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 Post subject: Re: Coasting
PostPosted: Sat Jan 23, 2010 04:32 
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botach wrote:
Was thinking more of the backlash(to put it in crude terms) applied to the CV joints from suspension throw in one direction and forward motion in the other ,and how this could prematurely age/stress things like CV joints .

Normal weight transfer (helps retain front grip) I would have thought would not cause damage unduly. Certainly though add a pointless hump into the equation and much damage can be done. I tend to drop to 2nd and go over at an angle to try and stop my poor exhaust from hitting the hump apex ! It is also very gentle as one can be over the hump - the double humps can be driven through the middle and at least the o/s of tyres will show any wear or damage more obviously. I don't coast towards or over them.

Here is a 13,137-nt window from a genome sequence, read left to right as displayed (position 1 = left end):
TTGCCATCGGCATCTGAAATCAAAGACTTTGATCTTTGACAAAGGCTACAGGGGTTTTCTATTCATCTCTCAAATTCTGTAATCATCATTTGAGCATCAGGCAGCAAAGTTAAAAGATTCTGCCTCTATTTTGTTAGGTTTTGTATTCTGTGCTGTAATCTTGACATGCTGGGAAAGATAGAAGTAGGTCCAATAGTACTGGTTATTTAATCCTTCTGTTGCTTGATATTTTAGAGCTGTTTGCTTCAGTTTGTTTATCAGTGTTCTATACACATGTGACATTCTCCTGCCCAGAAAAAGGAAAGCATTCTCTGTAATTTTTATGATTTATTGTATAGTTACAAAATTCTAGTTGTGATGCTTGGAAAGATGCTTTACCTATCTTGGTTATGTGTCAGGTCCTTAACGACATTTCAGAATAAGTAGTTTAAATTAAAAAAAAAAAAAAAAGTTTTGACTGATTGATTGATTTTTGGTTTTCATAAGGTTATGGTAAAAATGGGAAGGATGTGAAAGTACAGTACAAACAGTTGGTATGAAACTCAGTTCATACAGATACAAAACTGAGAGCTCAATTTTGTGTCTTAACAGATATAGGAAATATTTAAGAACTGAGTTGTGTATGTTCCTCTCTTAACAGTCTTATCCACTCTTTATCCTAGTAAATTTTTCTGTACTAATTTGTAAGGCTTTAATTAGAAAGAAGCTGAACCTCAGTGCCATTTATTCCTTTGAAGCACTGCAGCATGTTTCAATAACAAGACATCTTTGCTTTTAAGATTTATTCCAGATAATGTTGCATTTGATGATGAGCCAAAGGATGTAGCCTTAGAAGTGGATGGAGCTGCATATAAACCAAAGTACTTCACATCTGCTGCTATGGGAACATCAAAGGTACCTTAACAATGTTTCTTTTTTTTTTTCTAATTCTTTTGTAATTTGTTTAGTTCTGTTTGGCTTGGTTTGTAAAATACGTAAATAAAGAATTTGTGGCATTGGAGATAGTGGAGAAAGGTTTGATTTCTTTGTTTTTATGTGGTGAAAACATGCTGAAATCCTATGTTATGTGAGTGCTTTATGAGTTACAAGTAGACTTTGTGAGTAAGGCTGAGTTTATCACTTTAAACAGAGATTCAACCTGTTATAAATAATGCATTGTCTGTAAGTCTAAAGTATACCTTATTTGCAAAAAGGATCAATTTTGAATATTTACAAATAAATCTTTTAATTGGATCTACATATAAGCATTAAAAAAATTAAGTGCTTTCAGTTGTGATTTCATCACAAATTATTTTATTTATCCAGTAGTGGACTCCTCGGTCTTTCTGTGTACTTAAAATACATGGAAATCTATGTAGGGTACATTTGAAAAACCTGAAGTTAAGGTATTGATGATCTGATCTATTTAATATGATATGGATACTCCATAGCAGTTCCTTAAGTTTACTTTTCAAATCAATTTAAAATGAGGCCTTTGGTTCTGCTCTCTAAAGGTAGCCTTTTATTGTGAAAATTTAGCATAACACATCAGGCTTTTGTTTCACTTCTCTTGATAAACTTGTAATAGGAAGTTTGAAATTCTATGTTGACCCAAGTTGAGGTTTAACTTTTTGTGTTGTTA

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 Post subject: Re: Coasting
PostPosted: Mon Jan 25, 2010 00:46 
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botach wrote:
Was thinking more of the backlash(to put it in crude terms) applied to the CV joints from suspension throw in one direction and forward motion in the other ,and how this could prematurely age/stress things like CV joints .

I believe that's EXACTLY what it does! :)

A CV joint carrying significant torque at the same time as being asked to change its angle (e.g. as the suspension moves up over a speed hump) is bound to wear faster. In addition, as you say, the tractive force acting through the tyre contact patch is loading up the suspension bushes in one direction and then they get a shock load superimposed on them due to the speed bump. Whether either effect significantly reduces the overall life of the components is open to debate, but I believe it must do!